About 5 million adults and 1.1 million teens in California reported they likely had serious psychological distress (SPD) in the past year, according to the 2021 California Health Interview Survey (CHIS).

The proportion of teens and adults in California who had SPD doubled between 2015 and 2021, from 9.1% to 18.6%. However, prevalence of SPD was much higher among teens, jumping from 13.4% in 2015 to 33.9% in 2021.

Mental health — emotional, psychological, and social well-being — is critical to overall health. To keep up with a rapidly changing and increasingly complex mental health landscape, the California Health Interview Survey (CHIS) continuously adds to its set of mental health questions, which results in richer data for mental health researchers to mine.

While questions in 2001 focused on who needed and sought mental health services and whether they had insurance to access care, current questions have widened the lens: Respondents are also asked about their level of mental health distress; need or use of behavioral health services for drug or alcohol use; whether mental health issues impair ability to function in daily life; the effect of traumatic experiences on mental health; and much more.

Broad Array of Mental Health Data and Research

Work by UCLA CHPR staff and outside researchers analyze social, economic, and environmental factors (such as hunger, poverty, pollution, experiences with the justice system) that are linked to poor mental health. They also uncover disparities in mental health status and access to mental health services by race and ethnicity, age, sexual orientation and gender identity, poverty level, marital status, citizenship status, and more. 


COVID-19 and Mental Health 

The COVID-19 pandemic and its impact on mental health has been a timely topic studied over the last few years. 

One UCLA CHPR study of California adults examined the association between economic hardship, household conflict, and mental health outcomes during the pandemic and showed that increases in physical punishment during the pandemic more than doubled the risk of severe impairment in social life and personal relationships among adults with serious or moderate psychological distress.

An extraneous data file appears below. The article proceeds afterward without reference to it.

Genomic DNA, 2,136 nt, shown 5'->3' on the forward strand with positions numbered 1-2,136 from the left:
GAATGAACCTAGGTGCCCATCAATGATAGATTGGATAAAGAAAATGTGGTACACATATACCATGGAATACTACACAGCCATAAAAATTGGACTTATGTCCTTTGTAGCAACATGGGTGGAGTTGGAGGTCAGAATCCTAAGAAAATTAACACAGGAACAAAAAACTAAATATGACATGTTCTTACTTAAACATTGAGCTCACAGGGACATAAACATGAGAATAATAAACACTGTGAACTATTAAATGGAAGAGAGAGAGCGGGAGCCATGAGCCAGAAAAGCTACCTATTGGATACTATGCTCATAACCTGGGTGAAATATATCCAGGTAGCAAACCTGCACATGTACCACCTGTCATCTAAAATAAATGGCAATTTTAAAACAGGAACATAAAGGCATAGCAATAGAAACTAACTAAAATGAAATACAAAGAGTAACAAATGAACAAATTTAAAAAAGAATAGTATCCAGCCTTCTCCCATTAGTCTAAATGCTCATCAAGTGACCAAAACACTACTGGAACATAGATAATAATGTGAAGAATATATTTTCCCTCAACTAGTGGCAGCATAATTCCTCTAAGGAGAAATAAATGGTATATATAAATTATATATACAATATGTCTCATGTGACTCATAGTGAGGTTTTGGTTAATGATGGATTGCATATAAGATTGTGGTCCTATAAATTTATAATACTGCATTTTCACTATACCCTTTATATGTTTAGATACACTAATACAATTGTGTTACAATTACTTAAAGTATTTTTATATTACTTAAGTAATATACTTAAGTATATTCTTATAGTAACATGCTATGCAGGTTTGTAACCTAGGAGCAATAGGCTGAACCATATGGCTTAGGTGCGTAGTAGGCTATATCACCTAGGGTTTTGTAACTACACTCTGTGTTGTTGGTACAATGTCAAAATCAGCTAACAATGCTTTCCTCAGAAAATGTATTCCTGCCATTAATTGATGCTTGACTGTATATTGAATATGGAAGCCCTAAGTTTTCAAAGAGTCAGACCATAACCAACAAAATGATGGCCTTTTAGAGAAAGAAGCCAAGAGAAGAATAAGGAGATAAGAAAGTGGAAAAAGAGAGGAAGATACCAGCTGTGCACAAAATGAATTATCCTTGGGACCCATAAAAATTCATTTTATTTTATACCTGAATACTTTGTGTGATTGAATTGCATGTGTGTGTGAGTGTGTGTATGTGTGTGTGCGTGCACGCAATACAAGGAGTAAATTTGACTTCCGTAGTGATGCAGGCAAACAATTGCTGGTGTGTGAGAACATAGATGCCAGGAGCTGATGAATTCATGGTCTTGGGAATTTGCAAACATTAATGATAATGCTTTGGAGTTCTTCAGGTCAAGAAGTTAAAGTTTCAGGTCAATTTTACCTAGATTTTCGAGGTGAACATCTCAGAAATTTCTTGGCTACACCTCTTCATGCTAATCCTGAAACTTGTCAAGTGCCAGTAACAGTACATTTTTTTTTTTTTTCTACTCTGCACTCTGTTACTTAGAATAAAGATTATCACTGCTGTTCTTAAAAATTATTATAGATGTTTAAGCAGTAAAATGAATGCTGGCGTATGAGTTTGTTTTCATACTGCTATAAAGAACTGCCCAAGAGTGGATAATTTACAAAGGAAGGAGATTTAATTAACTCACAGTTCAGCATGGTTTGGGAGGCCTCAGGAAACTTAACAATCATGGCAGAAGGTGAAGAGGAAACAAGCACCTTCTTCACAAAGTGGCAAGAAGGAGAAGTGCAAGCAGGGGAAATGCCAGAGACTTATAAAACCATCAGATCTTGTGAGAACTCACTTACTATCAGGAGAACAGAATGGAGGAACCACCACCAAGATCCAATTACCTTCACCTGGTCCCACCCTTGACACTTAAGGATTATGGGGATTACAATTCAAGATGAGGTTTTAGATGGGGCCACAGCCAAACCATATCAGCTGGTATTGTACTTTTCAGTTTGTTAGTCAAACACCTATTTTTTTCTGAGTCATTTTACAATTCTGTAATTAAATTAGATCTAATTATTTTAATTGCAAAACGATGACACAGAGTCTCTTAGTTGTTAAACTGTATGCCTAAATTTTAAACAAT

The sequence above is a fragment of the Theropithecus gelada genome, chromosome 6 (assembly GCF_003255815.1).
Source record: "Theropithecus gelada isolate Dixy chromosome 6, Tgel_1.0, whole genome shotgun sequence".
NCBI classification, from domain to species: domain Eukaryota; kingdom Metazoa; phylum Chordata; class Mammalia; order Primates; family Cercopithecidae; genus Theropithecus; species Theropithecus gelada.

A second study looked at how the pandemic disrupted the livelihoods of many California adults and their ability to make ends meet, and how severely these impacts affected the mental health of many and their ability to function in daily life.

Photo of client with therapist

Unmet Mental Health Needs

Other recent UCLA CHPR research focuses on disparities in mental health and access to care by race or ethnicity and gender. Up to 9 in 10 women who were eligible for public health services in California had unmet mental health needs, according to one study

Another set of policy briefs looked at unmet need for mental health services by Asian and by Latinx adults in California. Those studies found wide variation by ethnicity (45% of all Latinx adults overall, but 38% among South American adults compared with 56% among Puerto Rican adults; 51% for Asian adults overall, but 43% for Japanese adults compared with 61% for Vietnamese adults).

California Mental Health Older Adult System of Care Project

The California Mental Health Services Oversight and Accountability Commission (MHSOAC) contracted with UCLA CHPR to conduct a major assessment, the California Mental Health Older Adult System of Care Project. The project evaluated the state's progress in setting up a system of care for vulnerable older adults (60 and older) in the public health system and to identify areas for progress. The assessment also evaluated how funds from the Mental Health Services Act (MHSA) of 2004 have helped set up and reinforce this system of care for older adults. Nearly a dozen publications and seminars were produced as part of the assessment.

Learn more about the project.

Legislative Impact

Legislators and policymakers use UCLA CHPR research and data to inform their work. For example, a state senator in 2015 who analyzed how school districts were using mental health funding used CHIS data and found that 600,000 children in California had a need for student mental health services.

Mental Health at a Glance

1 in 5

adults in California said they have ever thought about committing suicide in 2021, up from 9.3% in 2016 (Source: 2021 California Health Interview Survey)


of teenagers in California said they needed help for emotional/mental problems in 2021, compared to 18.7% in 2016 (Source: 2021 California Health Interview Survey)


of adults and teenagers in California likely had serious psychological distress (SPD) in 2021, more than 2x the 7.9% who had SPD in 2016 (Source: 2021 California Health Interview Survey)